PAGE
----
2. This is a very good production with solid performances, nimble scenery and gorgeous costumes, and yes, splendid vocals. Go see it. Among the cast, Mr. Azizi’s Henrik captures his youthful angst. Ms. Young’s Anne manages some moments that can be very difficult to pull off (“when you’re close and we touch;” “how comical you look”), and conveys tenderness towards Henrik in the final scenes, when the character’s cartoonish aspects can easily overshadow her new found emotions. And her tone when expressing hope that the horses are “smart” points to an immaturity that may doom her elopement–perhaps a premonition of the night smiling for the young who know nothing (I loved it!). Ms. Gumina also manages some moments that can be difficult to pull off (“I’ll tell you why” just before “Every Day A Little Death;” and her reaction to her husband’s defense of her virtue at the end, when her newfound tenderness toward her husband can be difficult to portray after scenes that foreground her brittleness). Ms. Redford’s “Send In the Clowns” is just about perfect, alternating, as it should, between bemusement, self-knowledge, affection, and grief. The cars are a nice touch and give Fredrik and Carl-Magnus another opportunity to highlight their rivalry (though this is not the first production to show the cars). And yet. The lighting design bathes the performers in a lurid hot pink in some scenes. And the direction leans strongly towards the semaphoric, with the performers evidently having been instructed to pantomime every single line and lyric, which gets tiresome. Irritating, too, when the gestures have nothing to do with the words–a male member of the quintet indicates large breasts, while singing about the “lady with the large…tambourine.” Another example: Fredrik’s own moment of self-recognition, in a reference to King Lear (a fool with a challenging daughter), imitates a sword thrust, which has nothing to do with the allusion. Also, Frid’s loud snoring at the end of “Miller’s Son,” which upstages a fine rendition of the song. Yes, Mme Armfeldt is pretty ambulatory, but some actors have performed “Liaisons” while in the wheelchair, some while leaning on a cane (Zarah Leander, Margaret Hamilton, Florence Lacey). Her death was oddly staged, though it is possible to do it gracefully. More importantly, I think there was a missed opportunity to foreground the character’s tragedy. And they could have used a dramaturge, or at least someone who has seen “Downton Abbey” (garlands of lights at dinner; some aspects of some performances that seemed much too contemporary, like “air quotes” at one point; and mugging and grinning servants). The piece has been described as a melancholy farce. That’s a difficult balance to strike, but powerful if done well. The preference toward guffaws when a knowing smile would be sufficient betrays a lack of trust in the material. Still, well worth seeing.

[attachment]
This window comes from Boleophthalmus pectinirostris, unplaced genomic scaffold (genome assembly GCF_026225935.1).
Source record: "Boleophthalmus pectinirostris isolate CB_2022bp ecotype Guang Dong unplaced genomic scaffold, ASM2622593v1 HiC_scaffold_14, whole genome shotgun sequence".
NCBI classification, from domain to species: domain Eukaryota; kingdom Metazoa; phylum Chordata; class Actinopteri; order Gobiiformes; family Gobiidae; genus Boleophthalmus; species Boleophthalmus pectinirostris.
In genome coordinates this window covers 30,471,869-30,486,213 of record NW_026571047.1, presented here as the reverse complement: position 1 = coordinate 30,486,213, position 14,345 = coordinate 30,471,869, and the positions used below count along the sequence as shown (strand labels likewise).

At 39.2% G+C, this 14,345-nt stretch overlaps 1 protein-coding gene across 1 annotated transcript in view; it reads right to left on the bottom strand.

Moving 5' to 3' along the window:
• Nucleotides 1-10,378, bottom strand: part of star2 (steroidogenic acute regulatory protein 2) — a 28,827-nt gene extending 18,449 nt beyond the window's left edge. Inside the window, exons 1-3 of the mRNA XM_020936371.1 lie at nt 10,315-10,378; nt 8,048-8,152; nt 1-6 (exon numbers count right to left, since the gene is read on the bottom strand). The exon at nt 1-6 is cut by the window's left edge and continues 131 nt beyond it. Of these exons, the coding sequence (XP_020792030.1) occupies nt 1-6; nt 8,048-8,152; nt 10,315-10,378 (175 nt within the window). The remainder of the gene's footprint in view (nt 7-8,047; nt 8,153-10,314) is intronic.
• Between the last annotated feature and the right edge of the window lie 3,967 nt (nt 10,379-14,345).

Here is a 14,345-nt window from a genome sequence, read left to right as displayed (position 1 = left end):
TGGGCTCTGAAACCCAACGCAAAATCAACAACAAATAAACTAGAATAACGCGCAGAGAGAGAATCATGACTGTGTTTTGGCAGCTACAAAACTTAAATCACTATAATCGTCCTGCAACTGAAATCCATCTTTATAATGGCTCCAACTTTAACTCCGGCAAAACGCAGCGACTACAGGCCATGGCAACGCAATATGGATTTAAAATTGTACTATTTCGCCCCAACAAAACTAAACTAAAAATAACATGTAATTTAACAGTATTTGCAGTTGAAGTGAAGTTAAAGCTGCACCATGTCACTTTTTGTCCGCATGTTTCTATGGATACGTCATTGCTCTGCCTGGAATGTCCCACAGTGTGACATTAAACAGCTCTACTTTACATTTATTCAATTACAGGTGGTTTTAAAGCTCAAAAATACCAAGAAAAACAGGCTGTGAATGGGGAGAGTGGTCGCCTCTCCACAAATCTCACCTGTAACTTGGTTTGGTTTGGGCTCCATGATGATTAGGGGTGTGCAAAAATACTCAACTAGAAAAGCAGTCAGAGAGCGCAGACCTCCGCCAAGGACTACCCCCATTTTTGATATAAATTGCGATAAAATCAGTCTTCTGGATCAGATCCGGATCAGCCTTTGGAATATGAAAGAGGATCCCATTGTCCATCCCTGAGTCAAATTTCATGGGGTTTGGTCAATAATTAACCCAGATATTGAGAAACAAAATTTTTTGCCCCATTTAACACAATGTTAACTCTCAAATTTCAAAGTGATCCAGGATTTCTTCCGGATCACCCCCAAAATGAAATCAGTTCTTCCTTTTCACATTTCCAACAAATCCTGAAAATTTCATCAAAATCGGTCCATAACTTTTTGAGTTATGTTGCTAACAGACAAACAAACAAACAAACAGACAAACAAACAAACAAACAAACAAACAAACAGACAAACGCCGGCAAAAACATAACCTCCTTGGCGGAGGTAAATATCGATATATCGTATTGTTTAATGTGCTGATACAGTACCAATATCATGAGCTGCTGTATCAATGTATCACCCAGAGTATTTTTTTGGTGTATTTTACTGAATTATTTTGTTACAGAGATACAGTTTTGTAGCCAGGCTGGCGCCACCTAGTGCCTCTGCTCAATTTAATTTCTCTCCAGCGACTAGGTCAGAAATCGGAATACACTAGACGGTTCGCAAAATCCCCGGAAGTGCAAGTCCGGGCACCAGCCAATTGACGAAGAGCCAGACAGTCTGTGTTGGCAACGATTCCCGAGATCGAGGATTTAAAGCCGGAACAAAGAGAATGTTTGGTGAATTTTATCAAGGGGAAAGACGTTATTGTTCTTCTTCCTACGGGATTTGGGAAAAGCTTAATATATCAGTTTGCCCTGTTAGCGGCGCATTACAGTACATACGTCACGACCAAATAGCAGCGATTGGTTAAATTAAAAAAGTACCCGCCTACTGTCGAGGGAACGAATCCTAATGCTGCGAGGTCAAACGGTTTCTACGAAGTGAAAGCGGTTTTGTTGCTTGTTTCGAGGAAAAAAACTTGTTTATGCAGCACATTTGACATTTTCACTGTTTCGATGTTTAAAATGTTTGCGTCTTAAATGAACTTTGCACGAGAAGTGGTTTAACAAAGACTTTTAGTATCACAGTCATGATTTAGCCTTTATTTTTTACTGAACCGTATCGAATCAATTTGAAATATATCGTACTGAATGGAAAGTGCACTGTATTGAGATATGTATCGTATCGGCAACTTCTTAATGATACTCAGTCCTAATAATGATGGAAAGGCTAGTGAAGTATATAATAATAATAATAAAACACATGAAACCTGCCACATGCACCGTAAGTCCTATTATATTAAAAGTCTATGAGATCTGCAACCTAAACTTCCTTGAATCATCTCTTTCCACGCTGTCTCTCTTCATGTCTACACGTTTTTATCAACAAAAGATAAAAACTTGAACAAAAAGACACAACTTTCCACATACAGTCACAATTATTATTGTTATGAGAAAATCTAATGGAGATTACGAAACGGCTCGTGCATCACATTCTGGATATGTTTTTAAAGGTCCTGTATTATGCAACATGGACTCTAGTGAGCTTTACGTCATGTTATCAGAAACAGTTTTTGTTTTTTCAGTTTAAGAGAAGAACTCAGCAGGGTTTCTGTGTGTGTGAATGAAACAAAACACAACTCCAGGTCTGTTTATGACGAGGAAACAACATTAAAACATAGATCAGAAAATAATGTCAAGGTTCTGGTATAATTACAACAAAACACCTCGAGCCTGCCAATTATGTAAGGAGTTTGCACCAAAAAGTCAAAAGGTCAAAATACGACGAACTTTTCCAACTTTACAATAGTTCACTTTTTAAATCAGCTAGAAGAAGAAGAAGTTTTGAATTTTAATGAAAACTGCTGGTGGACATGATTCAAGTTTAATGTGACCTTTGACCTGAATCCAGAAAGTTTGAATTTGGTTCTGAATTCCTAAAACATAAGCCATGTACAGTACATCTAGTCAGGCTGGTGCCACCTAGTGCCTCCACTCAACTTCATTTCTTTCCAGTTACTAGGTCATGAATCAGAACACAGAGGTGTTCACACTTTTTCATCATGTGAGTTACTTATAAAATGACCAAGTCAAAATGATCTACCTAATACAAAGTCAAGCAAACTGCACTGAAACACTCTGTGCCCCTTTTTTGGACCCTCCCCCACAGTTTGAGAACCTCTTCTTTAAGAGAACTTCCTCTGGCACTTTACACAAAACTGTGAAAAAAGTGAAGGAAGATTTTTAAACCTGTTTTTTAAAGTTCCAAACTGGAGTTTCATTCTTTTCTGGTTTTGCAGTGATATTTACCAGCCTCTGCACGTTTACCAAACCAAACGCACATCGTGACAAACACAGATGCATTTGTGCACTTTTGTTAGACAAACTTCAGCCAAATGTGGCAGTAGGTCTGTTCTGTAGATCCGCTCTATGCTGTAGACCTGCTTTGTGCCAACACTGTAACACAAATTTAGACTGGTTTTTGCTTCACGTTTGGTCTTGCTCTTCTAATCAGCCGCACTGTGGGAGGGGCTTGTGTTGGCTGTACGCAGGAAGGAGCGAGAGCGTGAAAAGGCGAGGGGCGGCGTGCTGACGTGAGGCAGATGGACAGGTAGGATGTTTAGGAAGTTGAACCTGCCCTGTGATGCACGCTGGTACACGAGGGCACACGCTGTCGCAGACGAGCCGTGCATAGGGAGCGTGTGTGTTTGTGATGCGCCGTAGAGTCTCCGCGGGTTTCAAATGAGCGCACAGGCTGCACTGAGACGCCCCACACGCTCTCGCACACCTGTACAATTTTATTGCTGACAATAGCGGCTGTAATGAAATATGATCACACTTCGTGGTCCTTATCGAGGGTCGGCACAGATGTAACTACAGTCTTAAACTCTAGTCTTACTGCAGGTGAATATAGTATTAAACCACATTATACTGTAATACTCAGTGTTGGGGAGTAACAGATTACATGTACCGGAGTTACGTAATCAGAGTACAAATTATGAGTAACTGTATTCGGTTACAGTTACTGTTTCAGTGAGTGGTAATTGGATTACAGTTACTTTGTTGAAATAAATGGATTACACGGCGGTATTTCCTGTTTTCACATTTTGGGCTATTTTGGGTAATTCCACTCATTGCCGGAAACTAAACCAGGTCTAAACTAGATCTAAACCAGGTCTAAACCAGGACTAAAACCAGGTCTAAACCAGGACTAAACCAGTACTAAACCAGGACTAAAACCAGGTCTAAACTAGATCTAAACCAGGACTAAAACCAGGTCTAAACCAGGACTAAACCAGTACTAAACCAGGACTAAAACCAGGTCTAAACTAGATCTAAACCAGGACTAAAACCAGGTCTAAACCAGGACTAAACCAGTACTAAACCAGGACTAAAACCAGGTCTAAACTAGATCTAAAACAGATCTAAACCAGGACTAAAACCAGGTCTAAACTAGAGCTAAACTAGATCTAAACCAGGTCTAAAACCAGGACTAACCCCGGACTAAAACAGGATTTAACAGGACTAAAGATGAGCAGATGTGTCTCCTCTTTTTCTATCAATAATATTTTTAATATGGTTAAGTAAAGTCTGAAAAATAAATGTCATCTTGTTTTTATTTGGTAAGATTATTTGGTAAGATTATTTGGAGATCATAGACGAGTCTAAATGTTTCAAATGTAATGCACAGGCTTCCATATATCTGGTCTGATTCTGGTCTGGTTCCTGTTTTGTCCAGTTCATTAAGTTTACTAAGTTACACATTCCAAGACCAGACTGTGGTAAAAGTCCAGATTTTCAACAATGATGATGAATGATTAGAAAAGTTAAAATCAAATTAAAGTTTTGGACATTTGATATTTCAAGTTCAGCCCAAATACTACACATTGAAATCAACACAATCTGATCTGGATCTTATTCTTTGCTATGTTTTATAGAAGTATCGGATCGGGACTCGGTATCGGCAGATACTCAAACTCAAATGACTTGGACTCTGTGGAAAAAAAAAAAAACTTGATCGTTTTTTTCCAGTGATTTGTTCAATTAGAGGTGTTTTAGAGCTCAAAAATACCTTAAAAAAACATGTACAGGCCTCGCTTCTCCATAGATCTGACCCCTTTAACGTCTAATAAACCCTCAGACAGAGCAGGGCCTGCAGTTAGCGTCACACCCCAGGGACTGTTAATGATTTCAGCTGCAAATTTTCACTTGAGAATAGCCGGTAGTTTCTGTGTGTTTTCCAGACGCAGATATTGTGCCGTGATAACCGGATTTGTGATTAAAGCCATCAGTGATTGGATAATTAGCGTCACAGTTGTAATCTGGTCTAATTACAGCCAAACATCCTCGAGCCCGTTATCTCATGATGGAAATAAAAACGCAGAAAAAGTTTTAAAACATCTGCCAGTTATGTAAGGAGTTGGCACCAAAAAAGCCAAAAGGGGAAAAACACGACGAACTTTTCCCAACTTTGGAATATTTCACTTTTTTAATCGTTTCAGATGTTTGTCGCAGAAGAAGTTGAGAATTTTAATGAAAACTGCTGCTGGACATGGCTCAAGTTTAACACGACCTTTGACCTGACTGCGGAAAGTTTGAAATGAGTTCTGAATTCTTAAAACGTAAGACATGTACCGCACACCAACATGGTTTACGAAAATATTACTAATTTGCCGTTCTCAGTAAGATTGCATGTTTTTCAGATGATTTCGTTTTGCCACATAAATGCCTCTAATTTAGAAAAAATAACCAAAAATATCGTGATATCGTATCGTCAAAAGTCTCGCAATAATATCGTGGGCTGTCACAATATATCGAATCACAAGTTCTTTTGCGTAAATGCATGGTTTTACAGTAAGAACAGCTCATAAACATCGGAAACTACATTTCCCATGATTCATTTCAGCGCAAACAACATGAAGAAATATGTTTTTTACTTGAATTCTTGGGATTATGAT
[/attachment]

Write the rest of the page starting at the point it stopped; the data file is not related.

3. While “A Little Night Music” has been recognized for the integration of its book and lyrics, it is true that some elements have not aged well. In particular, in the era of “Me, Too,” some rethinking (in terms of performance or staging), appears overdue for the following: Fredrik’s reference to “physical force” in “Now” (though the character rejects that option); in “Remember,” members of the quintet sing “And ah, how I lied,” and “You acquiesced, and the rest is a blank;” and Fredrik and Carl-Magnus’ imagining that if Desiree had only been “bruised” (among a number of other things), her allure could have been more easily dismissed (though the men’s cluelessness here is precisely the point). There may be ways to stage or interpret these to update them for contemporary audiences while maintaining artistic integrity and fidelity to the period. One production in Baltimore, for example, featured a judicious slap by one of the women of the quintet in response to the objectionable lyrics.